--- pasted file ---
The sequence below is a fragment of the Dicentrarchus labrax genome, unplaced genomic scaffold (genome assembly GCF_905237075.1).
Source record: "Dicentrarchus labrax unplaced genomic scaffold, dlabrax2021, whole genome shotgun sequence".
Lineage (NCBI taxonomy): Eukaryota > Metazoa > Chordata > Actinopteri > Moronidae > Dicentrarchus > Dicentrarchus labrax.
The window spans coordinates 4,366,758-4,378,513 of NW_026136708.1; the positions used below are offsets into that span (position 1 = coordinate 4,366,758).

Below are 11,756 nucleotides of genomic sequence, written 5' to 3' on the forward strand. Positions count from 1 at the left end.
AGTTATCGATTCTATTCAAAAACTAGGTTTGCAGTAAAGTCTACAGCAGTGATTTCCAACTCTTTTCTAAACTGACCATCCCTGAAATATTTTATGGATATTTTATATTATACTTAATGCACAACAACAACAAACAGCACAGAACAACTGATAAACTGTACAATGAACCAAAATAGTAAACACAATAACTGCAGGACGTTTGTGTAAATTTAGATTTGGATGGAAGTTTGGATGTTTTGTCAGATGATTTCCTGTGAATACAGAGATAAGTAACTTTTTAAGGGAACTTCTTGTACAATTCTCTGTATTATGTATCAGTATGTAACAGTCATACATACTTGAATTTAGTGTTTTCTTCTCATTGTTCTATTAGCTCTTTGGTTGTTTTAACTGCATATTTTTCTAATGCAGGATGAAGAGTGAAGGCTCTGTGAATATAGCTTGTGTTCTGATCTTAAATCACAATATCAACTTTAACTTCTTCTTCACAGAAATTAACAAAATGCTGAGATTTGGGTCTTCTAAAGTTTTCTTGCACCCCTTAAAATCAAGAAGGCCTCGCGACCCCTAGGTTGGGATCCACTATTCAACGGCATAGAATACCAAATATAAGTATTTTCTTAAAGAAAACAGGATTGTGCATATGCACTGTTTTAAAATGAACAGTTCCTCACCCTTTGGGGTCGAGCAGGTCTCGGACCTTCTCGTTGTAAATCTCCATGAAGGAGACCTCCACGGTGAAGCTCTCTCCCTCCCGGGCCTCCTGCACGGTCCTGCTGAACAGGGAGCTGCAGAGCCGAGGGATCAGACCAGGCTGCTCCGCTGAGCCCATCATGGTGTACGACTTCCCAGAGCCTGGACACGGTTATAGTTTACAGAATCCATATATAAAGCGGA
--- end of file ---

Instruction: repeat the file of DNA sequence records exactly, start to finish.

The sequence below is a fragment of the Dicentrarchus labrax genome, unplaced genomic scaffold (genome assembly GCF_905237075.1).
Source record: "Dicentrarchus labrax unplaced genomic scaffold, dlabrax2021, whole genome shotgun sequence".
Lineage (NCBI taxonomy): Eukaryota > Metazoa > Chordata > Actinopteri > Moronidae > Dicentrarchus > Dicentrarchus labrax.
The window spans coordinates 4,366,758-4,378,513 of NW_026136708.1; the positions used below are offsets into that span (position 1 = coordinate 4,366,758).

Below are 11,756 nucleotides of genomic sequence, written 5' to 3' on the forward strand. Positions count from 1 at the left end.
AGTTATCGATTCTATTCAAAAACTAGGTTTGCAGTAAAGTCTACAGCAGTGATTTCCAACTCTTTTCTAAACTGACCATCCCTGAAATATTTTATGGATATTTTATATTATACTTAATGCACAACAACAACAAACAGCACAGAACAACTGATAAACTGTACAATGAACCAAAATAGTAAACACAATAACTGCAGGACGTTTGTGTAAATTTAGATTTGGATGGAAGTTTGGATGTTTTGTCAGATGATTTCCTGTGAATACAGAGATAAGTAACTTTTTAAGGGAACTTCTTGTACAATTCTCTGTATTATGTATCAGTATGTAACAGTCATACATACTTGAATTTAGTGTTTTCTTCTCATTGTTCTATTAGCTCTTTGGTTGTTTTAACTGCATATTTTTCTAATGCAGGATGAAGAGTGAAGGCTCTGTGAATATAGCTTGTGTTCTGATCTTAAATCACAATATCAACTTTAACTTCTTCTTCACAGAAATTAACAAAATGCTGAGATTTGGGTCTTCTAAAGTTTTCTTGCACCCCTTAAAATCAAGAAGGCCTCGCGACCCCTAGGTTGGGATCCACTATTCAACGGCATAGAATACCAAATATAAGTATTTTCTTAAAGAAAACAGGATTGTGCATATGCACTGTTTTAAAATGAACAGTTCCTCACCCTTTGGGGTCGAGCAGGTCTCGGACCTTCTCGTTGTAAATCTCCATGAAGGAGACCTCCACGGTGAAGCTCTCTCCCTCCCGGGCCTCCTGCACGGTCCTGCTGAACAGGGAGCTGCAGAGCCGAGGGATCAGACCAGGCTGCTCCGCTGAGCCCATCATGGTGTACGACTTCCCAGAGCCTGGACACGGTTATAGTTTACAGAATCCATATATAAAGCGGA